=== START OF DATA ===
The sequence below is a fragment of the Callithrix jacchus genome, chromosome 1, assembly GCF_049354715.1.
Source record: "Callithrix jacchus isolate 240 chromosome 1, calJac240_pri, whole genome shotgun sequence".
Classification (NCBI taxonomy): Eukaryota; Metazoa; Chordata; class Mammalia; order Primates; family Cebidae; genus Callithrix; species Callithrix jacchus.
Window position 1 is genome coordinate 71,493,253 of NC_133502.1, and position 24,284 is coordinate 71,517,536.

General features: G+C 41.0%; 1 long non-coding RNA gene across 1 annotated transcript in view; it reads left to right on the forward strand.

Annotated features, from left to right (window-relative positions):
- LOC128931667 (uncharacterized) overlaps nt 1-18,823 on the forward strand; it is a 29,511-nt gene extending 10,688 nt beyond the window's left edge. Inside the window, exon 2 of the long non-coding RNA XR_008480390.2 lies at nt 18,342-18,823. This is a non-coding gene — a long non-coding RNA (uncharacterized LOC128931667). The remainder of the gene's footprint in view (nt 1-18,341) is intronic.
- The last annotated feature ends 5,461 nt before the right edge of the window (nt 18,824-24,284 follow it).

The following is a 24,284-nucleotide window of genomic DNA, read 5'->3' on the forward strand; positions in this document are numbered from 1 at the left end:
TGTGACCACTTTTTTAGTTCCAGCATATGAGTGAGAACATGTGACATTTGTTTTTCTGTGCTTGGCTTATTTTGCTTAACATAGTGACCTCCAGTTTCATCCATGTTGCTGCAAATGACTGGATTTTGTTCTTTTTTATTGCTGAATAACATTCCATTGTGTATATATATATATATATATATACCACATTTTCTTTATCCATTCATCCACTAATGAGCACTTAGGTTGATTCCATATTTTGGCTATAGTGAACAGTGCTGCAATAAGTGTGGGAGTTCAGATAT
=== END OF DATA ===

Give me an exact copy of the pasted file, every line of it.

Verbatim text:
The sequence below is a fragment of the Callithrix jacchus genome, chromosome 1, assembly GCF_049354715.1.
Source record: "Callithrix jacchus isolate 240 chromosome 1, calJac240_pri, whole genome shotgun sequence".
Classification (NCBI taxonomy): Eukaryota; Metazoa; Chordata; class Mammalia; order Primates; family Cebidae; genus Callithrix; species Callithrix jacchus.
Window position 1 is genome coordinate 71,493,253 of NC_133502.1, and position 24,284 is coordinate 71,517,536.

General features: G+C 41.0%; 1 long non-coding RNA gene across 1 annotated transcript in view; it reads left to right on the forward strand.

Annotated features, from left to right (window-relative positions):
- LOC128931667 (uncharacterized) overlaps nt 1-18,823 on the forward strand; it is a 29,511-nt gene extending 10,688 nt beyond the window's left edge. Inside the window, exon 2 of the long non-coding RNA XR_008480390.2 lies at nt 18,342-18,823. This is a non-coding gene — a long non-coding RNA (uncharacterized LOC128931667). The remainder of the gene's footprint in view (nt 1-18,341) is intronic.
- The last annotated feature ends 5,461 nt before the right edge of the window (nt 18,824-24,284 follow it).

The following is a 24,284-nucleotide window of genomic DNA, read 5'->3' on the forward strand; positions in this document are numbered from 1 at the left end:
TGTGACCACTTTTTTAGTTCCAGCATATGAGTGAGAACATGTGACATTTGTTTTTCTGTGCTTGGCTTATTTTGCTTAACATAGTGACCTCCAGTTTCATCCATGTTGCTGCAAATGACTGGATTTTGTTCTTTTTTATTGCTGAATAACATTCCATTGTGTATATATATATATATATATATACCACATTTTCTTTATCCATTCATCCACTAATGAGCACTTAGGTTGATTCCATATTTTGGCTATAGTGAACAGTGCTGCAATAAGTGTGGGAGTTCAGATAT